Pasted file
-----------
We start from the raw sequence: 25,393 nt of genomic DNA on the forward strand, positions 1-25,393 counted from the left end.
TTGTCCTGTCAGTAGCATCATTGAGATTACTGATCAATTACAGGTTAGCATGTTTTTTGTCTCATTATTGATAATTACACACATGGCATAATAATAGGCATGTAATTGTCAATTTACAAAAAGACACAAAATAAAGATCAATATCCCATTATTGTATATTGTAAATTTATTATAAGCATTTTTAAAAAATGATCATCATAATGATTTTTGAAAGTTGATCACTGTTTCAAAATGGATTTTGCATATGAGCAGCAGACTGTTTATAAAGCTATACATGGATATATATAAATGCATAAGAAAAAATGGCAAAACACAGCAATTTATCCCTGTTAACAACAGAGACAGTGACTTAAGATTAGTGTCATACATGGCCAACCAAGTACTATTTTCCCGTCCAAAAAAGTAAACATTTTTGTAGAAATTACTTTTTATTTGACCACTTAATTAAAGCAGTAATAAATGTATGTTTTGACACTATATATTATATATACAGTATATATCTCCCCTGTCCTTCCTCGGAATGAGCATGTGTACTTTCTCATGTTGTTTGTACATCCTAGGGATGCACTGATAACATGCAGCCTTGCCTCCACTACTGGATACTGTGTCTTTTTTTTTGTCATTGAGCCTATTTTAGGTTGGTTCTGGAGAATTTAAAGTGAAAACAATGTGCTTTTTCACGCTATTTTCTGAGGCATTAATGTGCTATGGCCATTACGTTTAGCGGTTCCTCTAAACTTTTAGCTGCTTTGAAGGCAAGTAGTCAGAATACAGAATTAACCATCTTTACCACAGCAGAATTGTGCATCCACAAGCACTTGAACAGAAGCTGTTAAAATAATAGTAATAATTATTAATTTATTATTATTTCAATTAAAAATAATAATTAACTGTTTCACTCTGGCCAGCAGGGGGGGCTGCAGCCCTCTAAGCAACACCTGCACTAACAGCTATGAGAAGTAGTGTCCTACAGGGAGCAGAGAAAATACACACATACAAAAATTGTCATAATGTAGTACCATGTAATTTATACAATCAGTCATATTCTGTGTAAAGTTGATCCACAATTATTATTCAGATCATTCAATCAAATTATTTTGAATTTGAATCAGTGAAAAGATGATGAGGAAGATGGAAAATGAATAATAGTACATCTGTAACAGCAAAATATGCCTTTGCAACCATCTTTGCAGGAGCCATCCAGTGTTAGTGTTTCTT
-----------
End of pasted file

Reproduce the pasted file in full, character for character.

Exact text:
We start from the raw sequence: 25,393 nt of genomic DNA on the forward strand, positions 1-25,393 counted from the left end.
TTGTCCTGTCAGTAGCATCATTGAGATTACTGATCAATTACAGGTTAGCATGTTTTTTGTCTCATTATTGATAATTACACACATGGCATAATAATAGGCATGTAATTGTCAATTTACAAAAAGACACAAAATAAAGATCAATATCCCATTATTGTATATTGTAAATTTATTATAAGCATTTTTAAAAAATGATCATCATAATGATTTTTGAAAGTTGATCACTGTTTCAAAATGGATTTTGCATATGAGCAGCAGACTGTTTATAAAGCTATACATGGATATATATAAATGCATAAGAAAAAATGGCAAAACACAGCAATTTATCCCTGTTAACAACAGAGACAGTGACTTAAGATTAGTGTCATACATGGCCAACCAAGTACTATTTTCCCGTCCAAAAAAGTAAACATTTTTGTAGAAATTACTTTTTATTTGACCACTTAATTAAAGCAGTAATAAATGTATGTTTTGACACTATATATTATATATACAGTATATATCTCCCCTGTCCTTCCTCGGAATGAGCATGTGTACTTTCTCATGTTGTTTGTACATCCTAGGGATGCACTGATAACATGCAGCCTTGCCTCCACTACTGGATACTGTGTCTTTTTTTTTGTCATTGAGCCTATTTTAGGTTGGTTCTGGAGAATTTAAAGTGAAAACAATGTGCTTTTTCACGCTATTTTCTGAGGCATTAATGTGCTATGGCCATTACGTTTAGCGGTTCCTCTAAACTTTTAGCTGCTTTGAAGGCAAGTAGTCAGAATACAGAATTAACCATCTTTACCACAGCAGAATTGTGCATCCACAAGCACTTGAACAGAAGCTGTTAAAATAATAGTAATAATTATTAATTTATTATTATTTCAATTAAAAATAATAATTAACTGTTTCACTCTGGCCAGCAGGGGGGGCTGCAGCCCTCTAAGCAACACCTGCACTAACAGCTATGAGAAGTAGTGTCCTACAGGGAGCAGAGAAAATACACACATACAAAAATTGTCATAATGTAGTACCATGTAATTTATACAATCAGTCATATTCTGTGTAAAGTTGATCCACAATTATTATTCAGATCATTCAATCAAATTATTTTGAATTTGAATCAGTGAAAAGATGATGAGGAAGATGGAAAATGAATAATAGTACATCTGTAACAGCAAAATATGCCTTTGCAACCATCTTTGCAGGAGCCATCCAGTGTTAGTGTTTCTT